Alaska Airlines has announced it will now start giving passengers at Seattle-Tacoma International (better known as Sea-Tac) a new do-it-yourself bag tag option for checked-luggage.
Sea-Tac’s Do-It-Yourself Bag Option
What this means is, Alaska passengers must now choose whether to wait in line to allow an airline representative to handle their checked-bag as they’ve always done, or go to a kiosk to print and attach their own luggage tags and then drop it off with an Alaska rep for screening and loading on the plane.
Passengers May Save Time, Airlines May Save Money
Self-bag tagging may save some time, but it may also be an inconvenience. However, a vice-president with Alaska, quoted in the airline’s press release, doesn’t see it that way: “Customers who have used the service are delighted to be able to help themselves.” Delight may be a bit strong but passengers have been exercising the option at other airports.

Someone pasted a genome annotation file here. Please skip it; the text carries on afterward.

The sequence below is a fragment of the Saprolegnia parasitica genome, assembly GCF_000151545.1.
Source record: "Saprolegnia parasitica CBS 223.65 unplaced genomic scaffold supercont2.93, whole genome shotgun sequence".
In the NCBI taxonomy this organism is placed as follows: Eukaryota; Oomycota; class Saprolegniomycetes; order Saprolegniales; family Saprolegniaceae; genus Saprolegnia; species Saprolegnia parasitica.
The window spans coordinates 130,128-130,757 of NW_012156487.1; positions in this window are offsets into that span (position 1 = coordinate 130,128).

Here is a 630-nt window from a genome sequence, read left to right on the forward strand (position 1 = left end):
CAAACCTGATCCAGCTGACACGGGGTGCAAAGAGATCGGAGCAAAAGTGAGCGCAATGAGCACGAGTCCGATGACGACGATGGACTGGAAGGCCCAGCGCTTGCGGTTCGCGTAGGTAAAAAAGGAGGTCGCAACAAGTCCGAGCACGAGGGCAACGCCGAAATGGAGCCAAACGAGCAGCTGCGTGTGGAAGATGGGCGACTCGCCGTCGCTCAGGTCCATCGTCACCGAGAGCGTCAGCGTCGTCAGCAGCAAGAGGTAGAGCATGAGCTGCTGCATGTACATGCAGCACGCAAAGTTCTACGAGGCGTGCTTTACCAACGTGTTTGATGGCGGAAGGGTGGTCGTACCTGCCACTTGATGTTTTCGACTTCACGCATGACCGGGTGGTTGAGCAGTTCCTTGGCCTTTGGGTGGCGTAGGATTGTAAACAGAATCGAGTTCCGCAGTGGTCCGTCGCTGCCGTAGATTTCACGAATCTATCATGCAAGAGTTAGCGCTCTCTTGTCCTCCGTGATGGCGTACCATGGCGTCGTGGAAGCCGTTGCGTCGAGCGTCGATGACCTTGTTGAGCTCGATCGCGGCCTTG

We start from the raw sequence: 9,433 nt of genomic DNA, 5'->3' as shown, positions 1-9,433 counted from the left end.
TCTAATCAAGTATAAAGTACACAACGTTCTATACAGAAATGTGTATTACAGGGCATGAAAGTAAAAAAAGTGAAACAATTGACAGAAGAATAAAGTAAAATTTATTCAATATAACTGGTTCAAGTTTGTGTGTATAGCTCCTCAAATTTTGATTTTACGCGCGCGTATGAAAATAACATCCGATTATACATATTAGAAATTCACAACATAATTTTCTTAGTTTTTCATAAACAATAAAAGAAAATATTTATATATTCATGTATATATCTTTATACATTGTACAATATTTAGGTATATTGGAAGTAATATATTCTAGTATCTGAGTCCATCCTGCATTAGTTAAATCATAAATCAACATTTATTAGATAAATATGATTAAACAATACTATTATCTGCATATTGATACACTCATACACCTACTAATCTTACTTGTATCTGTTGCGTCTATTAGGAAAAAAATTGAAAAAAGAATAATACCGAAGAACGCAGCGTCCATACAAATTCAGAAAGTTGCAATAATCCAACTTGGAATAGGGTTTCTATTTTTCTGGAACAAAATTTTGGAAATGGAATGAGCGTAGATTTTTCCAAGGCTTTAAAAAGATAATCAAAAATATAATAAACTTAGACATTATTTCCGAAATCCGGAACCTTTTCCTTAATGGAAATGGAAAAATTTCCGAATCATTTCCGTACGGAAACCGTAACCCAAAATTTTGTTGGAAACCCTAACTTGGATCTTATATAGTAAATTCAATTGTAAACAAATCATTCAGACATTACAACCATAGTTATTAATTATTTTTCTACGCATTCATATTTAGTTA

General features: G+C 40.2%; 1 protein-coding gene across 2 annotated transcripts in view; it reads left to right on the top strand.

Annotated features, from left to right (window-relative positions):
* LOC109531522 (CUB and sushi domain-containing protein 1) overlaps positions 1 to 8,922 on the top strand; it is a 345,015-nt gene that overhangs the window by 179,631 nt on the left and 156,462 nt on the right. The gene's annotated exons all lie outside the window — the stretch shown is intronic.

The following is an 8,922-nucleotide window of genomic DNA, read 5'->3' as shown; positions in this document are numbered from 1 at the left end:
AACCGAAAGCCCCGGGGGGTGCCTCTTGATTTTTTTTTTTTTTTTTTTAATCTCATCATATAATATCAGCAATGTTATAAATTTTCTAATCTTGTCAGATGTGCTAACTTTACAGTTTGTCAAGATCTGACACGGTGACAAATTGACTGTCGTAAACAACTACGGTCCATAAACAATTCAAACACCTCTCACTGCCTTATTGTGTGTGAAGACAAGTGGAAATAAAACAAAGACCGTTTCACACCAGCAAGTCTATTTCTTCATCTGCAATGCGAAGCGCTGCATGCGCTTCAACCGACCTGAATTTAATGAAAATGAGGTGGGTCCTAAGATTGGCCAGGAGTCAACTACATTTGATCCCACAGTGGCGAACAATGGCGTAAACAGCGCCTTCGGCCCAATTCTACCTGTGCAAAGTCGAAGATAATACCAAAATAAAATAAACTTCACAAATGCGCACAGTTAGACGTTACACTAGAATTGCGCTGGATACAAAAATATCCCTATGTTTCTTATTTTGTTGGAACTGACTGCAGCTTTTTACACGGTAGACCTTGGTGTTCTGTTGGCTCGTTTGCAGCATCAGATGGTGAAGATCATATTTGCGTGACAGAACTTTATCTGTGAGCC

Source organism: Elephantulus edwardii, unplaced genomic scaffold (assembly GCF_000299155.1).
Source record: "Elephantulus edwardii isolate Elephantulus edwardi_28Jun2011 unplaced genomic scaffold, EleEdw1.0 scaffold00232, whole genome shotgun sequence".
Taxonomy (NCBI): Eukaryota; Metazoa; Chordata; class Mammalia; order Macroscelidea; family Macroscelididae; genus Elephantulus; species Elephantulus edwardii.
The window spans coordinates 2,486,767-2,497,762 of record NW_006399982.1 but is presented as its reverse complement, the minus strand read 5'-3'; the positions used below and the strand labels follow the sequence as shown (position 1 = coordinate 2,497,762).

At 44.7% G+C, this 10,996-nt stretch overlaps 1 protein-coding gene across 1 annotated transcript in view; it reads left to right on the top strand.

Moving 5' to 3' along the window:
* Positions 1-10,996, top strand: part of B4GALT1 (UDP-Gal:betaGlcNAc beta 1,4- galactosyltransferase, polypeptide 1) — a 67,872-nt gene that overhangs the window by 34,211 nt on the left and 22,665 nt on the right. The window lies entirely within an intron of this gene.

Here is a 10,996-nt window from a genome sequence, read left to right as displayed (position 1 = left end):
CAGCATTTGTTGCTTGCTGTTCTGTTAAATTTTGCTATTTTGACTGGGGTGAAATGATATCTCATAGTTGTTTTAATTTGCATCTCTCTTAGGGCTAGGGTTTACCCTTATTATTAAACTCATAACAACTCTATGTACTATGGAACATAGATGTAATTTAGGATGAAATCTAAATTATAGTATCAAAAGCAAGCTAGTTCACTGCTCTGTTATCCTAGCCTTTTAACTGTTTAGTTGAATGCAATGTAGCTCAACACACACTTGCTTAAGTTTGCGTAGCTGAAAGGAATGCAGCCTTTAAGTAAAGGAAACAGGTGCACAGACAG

For the airline, it’s a no-brainer. As air travel analyst Rick Seaney says, “Any time an airline can save money by getting a kiosk to do some of the work a human being does, they are going to give it a shot, especially in today’s tough economic climate.” Airlines are always look for ways to save and ultimately beef up bottom lines, but – will enough passengers go along?
Maybe. Alaska called last year’s test-run of the self-bag tagging process at Oregon’s Redmond/Bend Airport a success and says it plans to roll out this option at more of its airports this summer (though no dates or cities were mentioned).
Self-Bag Tagging Isn’t New
Self-bag tagging is hardly new. Internationally travelers have noticed it in dozens of airports abroad, and American Airlines first tried it back in 2010. Other U.S. carriers joined in the following year and the soaring number of smartphones used by travelers has helped make such airline innovations acceptable especially since so many travelers now eschew paper boarding passes for the mobile variety.
And kiosks in airports are becoming familiar to all but the least-frequent flyers. Atlanta’s new $1.4 billion terminal, for example, boasts 64 do-it-yourself kiosks for travelers.